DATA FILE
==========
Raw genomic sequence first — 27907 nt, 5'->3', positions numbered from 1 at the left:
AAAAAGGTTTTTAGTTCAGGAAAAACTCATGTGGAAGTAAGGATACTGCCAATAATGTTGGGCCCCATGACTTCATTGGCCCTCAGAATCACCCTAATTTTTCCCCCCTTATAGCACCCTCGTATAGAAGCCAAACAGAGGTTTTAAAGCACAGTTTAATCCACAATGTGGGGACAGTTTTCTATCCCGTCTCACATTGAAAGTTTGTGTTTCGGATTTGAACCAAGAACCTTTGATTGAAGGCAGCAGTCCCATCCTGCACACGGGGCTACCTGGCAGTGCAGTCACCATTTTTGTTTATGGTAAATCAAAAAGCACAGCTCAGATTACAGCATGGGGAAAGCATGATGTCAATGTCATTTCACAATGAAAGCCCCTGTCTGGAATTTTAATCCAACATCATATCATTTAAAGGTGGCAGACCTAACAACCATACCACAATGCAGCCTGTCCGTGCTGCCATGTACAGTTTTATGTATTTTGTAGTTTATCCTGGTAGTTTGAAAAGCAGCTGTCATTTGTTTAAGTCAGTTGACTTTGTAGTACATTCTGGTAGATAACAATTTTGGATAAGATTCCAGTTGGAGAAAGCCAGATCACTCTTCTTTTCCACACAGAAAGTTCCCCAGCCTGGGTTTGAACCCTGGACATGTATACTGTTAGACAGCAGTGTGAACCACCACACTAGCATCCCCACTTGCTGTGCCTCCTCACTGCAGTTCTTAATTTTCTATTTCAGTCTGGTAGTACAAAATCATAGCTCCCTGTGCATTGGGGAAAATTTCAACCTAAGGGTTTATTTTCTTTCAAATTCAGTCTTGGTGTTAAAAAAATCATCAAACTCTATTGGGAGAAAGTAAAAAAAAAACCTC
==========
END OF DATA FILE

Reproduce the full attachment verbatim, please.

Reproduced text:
Raw genomic sequence first — 27907 nt, 5'->3', positions numbered from 1 at the left:
AAAAAGGTTTTTAGTTCAGGAAAAACTCATGTGGAAGTAAGGATACTGCCAATAATGTTGGGCCCCATGACTTCATTGGCCCTCAGAATCACCCTAATTTTTCCCCCCTTATAGCACCCTCGTATAGAAGCCAAACAGAGGTTTTAAAGCACAGTTTAATCCACAATGTGGGGACAGTTTTCTATCCCGTCTCACATTGAAAGTTTGTGTTTCGGATTTGAACCAAGAACCTTTGATTGAAGGCAGCAGTCCCATCCTGCACACGGGGCTACCTGGCAGTGCAGTCACCATTTTTGTTTATGGTAAATCAAAAAGCACAGCTCAGATTACAGCATGGGGAAAGCATGATGTCAATGTCATTTCACAATGAAAGCCCCTGTCTGGAATTTTAATCCAACATCATATCATTTAAAGGTGGCAGACCTAACAACCATACCACAATGCAGCCTGTCCGTGCTGCCATGTACAGTTTTATGTATTTTGTAGTTTATCCTGGTAGTTTGAAAAGCAGCTGTCATTTGTTTAAGTCAGTTGACTTTGTAGTACATTCTGGTAGATAACAATTTTGGATAAGATTCCAGTTGGAGAAAGCCAGATCACTCTTCTTTTCCACACAGAAAGTTCCCCAGCCTGGGTTTGAACCCTGGACATGTATACTGTTAGACAGCAGTGTGAACCACCACACTAGCATCCCCACTTGCTGTGCCTCCTCACTGCAGTTCTTAATTTTCTATTTCAGTCTGGTAGTACAAAATCATAGCTCCCTGTGCATTGGGGAAAATTTCAACCTAAGGGTTTATTTTCTTTCAAATTCAGTCTTGGTGTTAAAAAAATCATCAAACTCTATTGGGAGAAAGTAAAAAAAAAACCTC